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IRS Issues Final Regulations on the Determination of Minimum Required Contributions for Single Employer Defined Benefit Plans

PDF_iconT. KATURI KAYE, September 2015

On September 9, 2015, the Internal Revenue Service (“IRS”) issued final regulations on determining minimum required pension contributions under Internal Revenue Code (“Code”) section 430 for single employer defined benefit pension plans for plan years beginning on or after January 1, 2016. Code section 430 was added by the Pension Protection Act of 2006 (“PPA”), as amended by the Worker, Retiree, and Employer Recovery Act of 2008 (“WRERA”), the Moving Ahead for Progress in the 21st Century Act of 2012 (“MAP–21”) and the Highway and Transportation Funding Act of 2014 (“HATFA”). The final regulations also reflect guidance on the excise tax for failure to satisfy the minimum funding requirements for both single employer and multiemployer defined benefit pension plans under Code section 4971, as amended by the Cooperative and Small Employer Charity Pension Flexibility Act of 2014 (“CSEC Act”). This article highlights some of the key provisions of the final regulations.

Background

Code section 430 sets forth the minimum funding requirements that apply to single employer defined benefit plans (which, for these purposes, include multiple employer plans) pursuant to Code section 412. Generally, the amount of the minimum required contributions for the plan year is determined by comparing the value of plan assets (less the sum of the plan’s prefunding balance and funding standard carryover balance) to its funding target. If the value of plan assets is less than the funding target, Code section 430 defines the minimum required contributions as the sum of the plan’s target normal cost and the shortfall and waiver amortization charges for the plan year. If the value of plan assets equals or exceeds the funding target, Code section 430 defines the minimum required contribution as the plan’s target normal cost for the plan year reduced (but not below zero) by the amount of the excess. Code section 430 also addresses how to determine the shortfall amortization base and the interest rates that must be used in determining a plan’s target normal cost and funding target.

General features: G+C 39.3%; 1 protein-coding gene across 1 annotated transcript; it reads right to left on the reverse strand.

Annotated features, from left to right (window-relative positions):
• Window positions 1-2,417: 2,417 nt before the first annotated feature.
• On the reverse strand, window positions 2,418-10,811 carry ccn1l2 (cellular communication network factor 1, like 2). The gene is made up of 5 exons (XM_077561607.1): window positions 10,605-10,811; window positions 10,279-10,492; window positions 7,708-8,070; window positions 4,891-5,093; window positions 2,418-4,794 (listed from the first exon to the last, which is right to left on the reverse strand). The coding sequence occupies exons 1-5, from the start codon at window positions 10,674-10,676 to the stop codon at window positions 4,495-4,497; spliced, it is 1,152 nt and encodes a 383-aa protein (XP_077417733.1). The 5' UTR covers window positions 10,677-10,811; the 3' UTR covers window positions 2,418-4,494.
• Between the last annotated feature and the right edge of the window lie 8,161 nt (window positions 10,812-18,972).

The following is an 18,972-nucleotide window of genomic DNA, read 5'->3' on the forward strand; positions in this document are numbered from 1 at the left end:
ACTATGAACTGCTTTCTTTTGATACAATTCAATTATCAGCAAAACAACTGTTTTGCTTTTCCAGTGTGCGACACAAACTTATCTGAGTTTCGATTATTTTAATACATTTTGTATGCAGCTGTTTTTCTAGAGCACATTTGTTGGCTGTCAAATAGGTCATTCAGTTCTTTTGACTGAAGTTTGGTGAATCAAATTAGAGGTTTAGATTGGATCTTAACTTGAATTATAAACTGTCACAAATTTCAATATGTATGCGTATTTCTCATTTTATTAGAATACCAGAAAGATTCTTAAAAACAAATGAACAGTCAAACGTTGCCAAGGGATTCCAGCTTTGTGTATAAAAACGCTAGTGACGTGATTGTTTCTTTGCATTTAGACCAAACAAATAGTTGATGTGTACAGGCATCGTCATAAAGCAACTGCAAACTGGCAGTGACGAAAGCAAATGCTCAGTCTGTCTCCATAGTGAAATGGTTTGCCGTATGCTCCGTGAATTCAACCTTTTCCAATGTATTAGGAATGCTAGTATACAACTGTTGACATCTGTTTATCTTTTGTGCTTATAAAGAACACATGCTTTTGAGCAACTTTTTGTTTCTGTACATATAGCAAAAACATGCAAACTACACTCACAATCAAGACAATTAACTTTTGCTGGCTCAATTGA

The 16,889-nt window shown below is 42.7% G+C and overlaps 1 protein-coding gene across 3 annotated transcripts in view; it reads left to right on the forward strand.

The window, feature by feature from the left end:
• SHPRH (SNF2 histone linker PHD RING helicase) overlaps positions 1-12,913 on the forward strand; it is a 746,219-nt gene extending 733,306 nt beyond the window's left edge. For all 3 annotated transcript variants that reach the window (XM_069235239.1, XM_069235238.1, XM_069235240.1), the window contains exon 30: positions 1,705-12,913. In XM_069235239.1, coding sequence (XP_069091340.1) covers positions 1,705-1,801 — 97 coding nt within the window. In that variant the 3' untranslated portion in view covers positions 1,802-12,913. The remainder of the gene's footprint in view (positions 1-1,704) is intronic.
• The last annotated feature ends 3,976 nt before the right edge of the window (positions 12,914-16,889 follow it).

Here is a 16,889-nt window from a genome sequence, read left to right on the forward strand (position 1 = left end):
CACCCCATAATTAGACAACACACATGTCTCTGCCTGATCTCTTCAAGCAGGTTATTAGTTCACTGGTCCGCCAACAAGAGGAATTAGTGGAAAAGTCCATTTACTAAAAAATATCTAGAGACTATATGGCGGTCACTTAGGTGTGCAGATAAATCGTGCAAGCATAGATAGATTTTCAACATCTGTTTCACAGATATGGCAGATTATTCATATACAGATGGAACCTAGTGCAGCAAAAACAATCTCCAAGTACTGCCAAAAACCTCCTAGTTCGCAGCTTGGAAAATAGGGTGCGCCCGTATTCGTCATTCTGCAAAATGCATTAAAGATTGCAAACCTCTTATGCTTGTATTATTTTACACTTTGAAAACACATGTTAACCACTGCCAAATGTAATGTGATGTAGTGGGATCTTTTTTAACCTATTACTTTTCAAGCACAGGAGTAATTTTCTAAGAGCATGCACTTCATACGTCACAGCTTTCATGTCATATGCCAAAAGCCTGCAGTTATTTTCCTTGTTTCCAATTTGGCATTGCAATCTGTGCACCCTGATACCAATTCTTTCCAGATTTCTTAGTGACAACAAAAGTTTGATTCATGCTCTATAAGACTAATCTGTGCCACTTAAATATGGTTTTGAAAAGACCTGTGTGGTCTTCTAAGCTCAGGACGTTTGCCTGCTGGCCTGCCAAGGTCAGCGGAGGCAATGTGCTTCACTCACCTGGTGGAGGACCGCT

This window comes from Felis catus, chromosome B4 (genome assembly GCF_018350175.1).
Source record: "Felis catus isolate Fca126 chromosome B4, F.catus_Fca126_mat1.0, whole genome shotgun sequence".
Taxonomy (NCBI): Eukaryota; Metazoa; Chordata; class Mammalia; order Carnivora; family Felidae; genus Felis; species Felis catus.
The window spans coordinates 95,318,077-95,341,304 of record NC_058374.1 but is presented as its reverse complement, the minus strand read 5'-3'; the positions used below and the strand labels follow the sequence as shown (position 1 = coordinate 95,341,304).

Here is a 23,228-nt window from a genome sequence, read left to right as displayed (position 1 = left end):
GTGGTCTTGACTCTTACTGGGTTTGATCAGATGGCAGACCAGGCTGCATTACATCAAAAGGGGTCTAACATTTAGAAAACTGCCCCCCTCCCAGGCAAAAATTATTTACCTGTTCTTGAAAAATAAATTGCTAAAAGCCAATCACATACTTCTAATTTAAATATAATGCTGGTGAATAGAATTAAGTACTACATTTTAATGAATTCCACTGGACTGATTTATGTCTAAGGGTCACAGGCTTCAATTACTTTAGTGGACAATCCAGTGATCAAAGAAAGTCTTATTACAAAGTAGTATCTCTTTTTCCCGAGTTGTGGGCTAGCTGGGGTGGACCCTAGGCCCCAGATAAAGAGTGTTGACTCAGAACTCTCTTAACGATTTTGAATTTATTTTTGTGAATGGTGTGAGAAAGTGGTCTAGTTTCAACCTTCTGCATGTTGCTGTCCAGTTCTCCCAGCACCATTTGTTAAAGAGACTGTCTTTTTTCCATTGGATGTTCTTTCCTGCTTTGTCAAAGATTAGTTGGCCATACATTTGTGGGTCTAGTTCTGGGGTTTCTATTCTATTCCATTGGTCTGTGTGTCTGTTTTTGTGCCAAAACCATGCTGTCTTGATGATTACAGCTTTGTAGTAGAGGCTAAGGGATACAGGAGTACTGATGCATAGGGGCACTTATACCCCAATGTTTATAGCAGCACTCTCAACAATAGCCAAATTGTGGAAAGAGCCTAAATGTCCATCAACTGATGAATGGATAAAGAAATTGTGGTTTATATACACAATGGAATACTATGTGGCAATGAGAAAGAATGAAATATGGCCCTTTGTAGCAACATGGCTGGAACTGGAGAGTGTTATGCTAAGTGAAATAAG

Under Code section 430(j), the due date for payment of any minimum required contributions for a plan year is eight and one-half months (8 1/2) after the end of the plan year. Generally, any payment made on a date other than the valuation date for the plan year must be adjusted for interest accruing at the plan’s effective interest rate under Code section 430(h)(2)(A) for the plan year for the period between the valuation date and the payment date. Under Code section 430(j)(3), if the plan had a funding shortfall for the preceding plan year, the plan sponsor must pay certain quarterly installments toward the required minimum contributions for the plan year. Each quarterly installment is generally twenty-five percent (25%) of the required annual payment. If a quarterly installment is made after the applicable due date, then the interest rate that applies for the underpayment period is the plan’s effective interest rate plus five percentage points.

Code section 4971(a) imposes an excise tax on the employer for a failure to meet its applicable minimum funding requirements. In the case of a single-employer pension plan, the tax is generally ten percent (10%) of the aggregate unpaid minimum required contributions for all plan years remaining unpaid, as of the end of any plan year ending with or within a taxable year.

On April 15, 2008, the IRS proposed rules providing plan sponsors of single employer defined benefit plans with guidance on minimum required contributions under Code section 430 and the applicable excise taxes under Code section 4971, as summarized above. The final regulations are similar to the proposed regulations, but make some changes, including changes to reflect WRERA, the CSEC Act and HATFA.

Highlights of the Additions or Changes in the Final Regulations

The additions or changes in the final regulations include the following: